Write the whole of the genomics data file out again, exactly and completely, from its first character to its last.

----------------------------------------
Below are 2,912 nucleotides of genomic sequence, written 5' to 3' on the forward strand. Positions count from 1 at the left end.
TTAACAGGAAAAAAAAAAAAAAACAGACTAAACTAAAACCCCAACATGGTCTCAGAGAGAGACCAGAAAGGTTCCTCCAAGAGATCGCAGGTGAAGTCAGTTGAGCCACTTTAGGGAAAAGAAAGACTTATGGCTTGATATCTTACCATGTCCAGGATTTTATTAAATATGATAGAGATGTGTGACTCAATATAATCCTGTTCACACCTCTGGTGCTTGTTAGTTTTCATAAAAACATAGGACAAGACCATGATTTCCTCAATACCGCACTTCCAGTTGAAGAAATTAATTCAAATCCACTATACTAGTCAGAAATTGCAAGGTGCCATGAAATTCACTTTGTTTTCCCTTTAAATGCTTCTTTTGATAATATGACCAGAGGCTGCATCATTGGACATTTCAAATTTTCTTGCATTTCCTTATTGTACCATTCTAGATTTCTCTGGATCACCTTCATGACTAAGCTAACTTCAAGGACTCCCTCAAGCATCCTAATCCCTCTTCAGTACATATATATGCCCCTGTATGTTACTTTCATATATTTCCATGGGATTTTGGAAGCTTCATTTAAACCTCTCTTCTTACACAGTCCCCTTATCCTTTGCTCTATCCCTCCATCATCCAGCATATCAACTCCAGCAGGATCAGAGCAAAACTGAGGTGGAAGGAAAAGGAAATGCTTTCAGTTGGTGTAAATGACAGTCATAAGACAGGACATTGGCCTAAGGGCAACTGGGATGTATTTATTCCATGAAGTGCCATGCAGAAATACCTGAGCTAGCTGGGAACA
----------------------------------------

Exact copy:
Below are 2,912 nucleotides of genomic sequence, written 5' to 3' on the forward strand. Positions count from 1 at the left end.
TTAACAGGAAAAAAAAAAAAAAACAGACTAAACTAAAACCCCAACATGGTCTCAGAGAGAGACCAGAAAGGTTCCTCCAAGAGATCGCAGGTGAAGTCAGTTGAGCCACTTTAGGGAAAAGAAAGACTTATGGCTTGATATCTTACCATGTCCAGGATTTTATTAAATATGATAGAGATGTGTGACTCAATATAATCCTGTTCACACCTCTGGTGCTTGTTAGTTTTCATAAAAACATAGGACAAGACCATGATTTCCTCAATACCGCACTTCCAGTTGAAGAAATTAATTCAAATCCACTATACTAGTCAGAAATTGCAAGGTGCCATGAAATTCACTTTGTTTTCCCTTTAAATGCTTCTTTTGATAATATGACCAGAGGCTGCATCATTGGACATTTCAAATTTTCTTGCATTTCCTTATTGTACCATTCTAGATTTCTCTGGATCACCTTCATGACTAAGCTAACTTCAAGGACTCCCTCAAGCATCCTAATCCCTCTTCAGTACATATATATGCCCCTGTATGTTACTTTCATATATTTCCATGGGATTTTGGAAGCTTCATTTAAACCTCTCTTCTTACACAGTCCCCTTATCCTTTGCTCTATCCCTCCATCATCCAGCATATCAACTCCAGCAGGATCAGAGCAAAACTGAGGTGGAAGGAAAAGGAAATGCTTTCAGTTGGTGTAAATGACAGTCATAAGACAGGACATTGGCCTAAGGGCAACTGGGATGTATTTATTCCATGAAGTGCCATGCAGAAATACCTGAGCTAGCTGGGAACA